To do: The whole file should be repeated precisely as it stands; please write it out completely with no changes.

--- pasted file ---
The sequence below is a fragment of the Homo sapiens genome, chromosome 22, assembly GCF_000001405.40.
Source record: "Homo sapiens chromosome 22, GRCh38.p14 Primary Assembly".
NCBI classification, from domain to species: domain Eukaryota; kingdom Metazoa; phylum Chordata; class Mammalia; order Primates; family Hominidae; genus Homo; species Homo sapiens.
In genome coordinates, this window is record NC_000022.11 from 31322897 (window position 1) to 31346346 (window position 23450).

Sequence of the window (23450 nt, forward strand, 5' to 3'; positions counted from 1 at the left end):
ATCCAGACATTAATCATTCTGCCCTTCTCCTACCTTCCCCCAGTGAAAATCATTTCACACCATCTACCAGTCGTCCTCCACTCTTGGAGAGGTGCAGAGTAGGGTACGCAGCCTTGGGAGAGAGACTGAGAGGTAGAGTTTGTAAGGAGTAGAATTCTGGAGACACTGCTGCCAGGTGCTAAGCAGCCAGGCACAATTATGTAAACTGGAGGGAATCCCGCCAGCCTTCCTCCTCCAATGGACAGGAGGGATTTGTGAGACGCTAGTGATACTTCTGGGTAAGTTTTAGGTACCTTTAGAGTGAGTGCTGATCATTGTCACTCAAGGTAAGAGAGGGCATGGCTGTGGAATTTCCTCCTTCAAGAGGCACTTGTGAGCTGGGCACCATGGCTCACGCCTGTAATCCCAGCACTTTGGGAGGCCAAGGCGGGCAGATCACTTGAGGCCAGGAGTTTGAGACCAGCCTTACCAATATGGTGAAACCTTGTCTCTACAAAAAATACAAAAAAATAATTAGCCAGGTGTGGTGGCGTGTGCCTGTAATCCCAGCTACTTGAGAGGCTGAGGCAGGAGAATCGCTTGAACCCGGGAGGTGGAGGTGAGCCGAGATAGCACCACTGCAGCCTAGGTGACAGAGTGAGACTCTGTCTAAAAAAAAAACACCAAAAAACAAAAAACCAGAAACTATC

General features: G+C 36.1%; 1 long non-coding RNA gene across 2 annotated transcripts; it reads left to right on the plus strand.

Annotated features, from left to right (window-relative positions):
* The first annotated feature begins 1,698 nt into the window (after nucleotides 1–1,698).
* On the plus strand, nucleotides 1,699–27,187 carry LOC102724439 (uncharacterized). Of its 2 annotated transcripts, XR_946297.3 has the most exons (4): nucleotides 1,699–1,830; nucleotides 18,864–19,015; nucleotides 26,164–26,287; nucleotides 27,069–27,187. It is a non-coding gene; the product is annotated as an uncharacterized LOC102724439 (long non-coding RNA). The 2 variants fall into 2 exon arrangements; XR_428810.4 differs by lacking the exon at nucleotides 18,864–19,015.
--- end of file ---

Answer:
The sequence below is a fragment of the Homo sapiens genome, chromosome 22, assembly GCF_000001405.40.
Source record: "Homo sapiens chromosome 22, GRCh38.p14 Primary Assembly".
NCBI classification, from domain to species: domain Eukaryota; kingdom Metazoa; phylum Chordata; class Mammalia; order Primates; family Hominidae; genus Homo; species Homo sapiens.
In genome coordinates, this window is record NC_000022.11 from 31322897 (window position 1) to 31346346 (window position 23450).

Sequence of the window (23450 nt, forward strand, 5' to 3'; positions counted from 1 at the left end):
ATCCAGACATTAATCATTCTGCCCTTCTCCTACCTTCCCCCAGTGAAAATCATTTCACACCATCTACCAGTCGTCCTCCACTCTTGGAGAGGTGCAGAGTAGGGTACGCAGCCTTGGGAGAGAGACTGAGAGGTAGAGTTTGTAAGGAGTAGAATTCTGGAGACACTGCTGCCAGGTGCTAAGCAGCCAGGCACAATTATGTAAACTGGAGGGAATCCCGCCAGCCTTCCTCCTCCAATGGACAGGAGGGATTTGTGAGACGCTAGTGATACTTCTGGGTAAGTTTTAGGTACCTTTAGAGTGAGTGCTGATCATTGTCACTCAAGGTAAGAGAGGGCATGGCTGTGGAATTTCCTCCTTCAAGAGGCACTTGTGAGCTGGGCACCATGGCTCACGCCTGTAATCCCAGCACTTTGGGAGGCCAAGGCGGGCAGATCACTTGAGGCCAGGAGTTTGAGACCAGCCTTACCAATATGGTGAAACCTTGTCTCTACAAAAAATACAAAAAAATAATTAGCCAGGTGTGGTGGCGTGTGCCTGTAATCCCAGCTACTTGAGAGGCTGAGGCAGGAGAATCGCTTGAACCCGGGAGGTGGAGGTGAGCCGAGATAGCACCACTGCAGCCTAGGTGACAGAGTGAGACTCTGTCTAAAAAAAAAACACCAAAAAACAAAAAACCAGAAACTATC

General features: G+C 36.1%; 1 long non-coding RNA gene across 2 annotated transcripts; it reads left to right on the plus strand.

Annotated features, from left to right (window-relative positions):
* The first annotated feature begins 1,698 nt into the window (after nucleotides 1–1,698).
* On the plus strand, nucleotides 1,699–27,187 carry LOC102724439 (uncharacterized). Of its 2 annotated transcripts, XR_946297.3 has the most exons (4): nucleotides 1,699–1,830; nucleotides 18,864–19,015; nucleotides 26,164–26,287; nucleotides 27,069–27,187. It is a non-coding gene; the product is annotated as an uncharacterized LOC102724439 (long non-coding RNA). The 2 variants fall into 2 exon arrangements; XR_428810.4 differs by lacking the exon at nucleotides 18,864–19,015.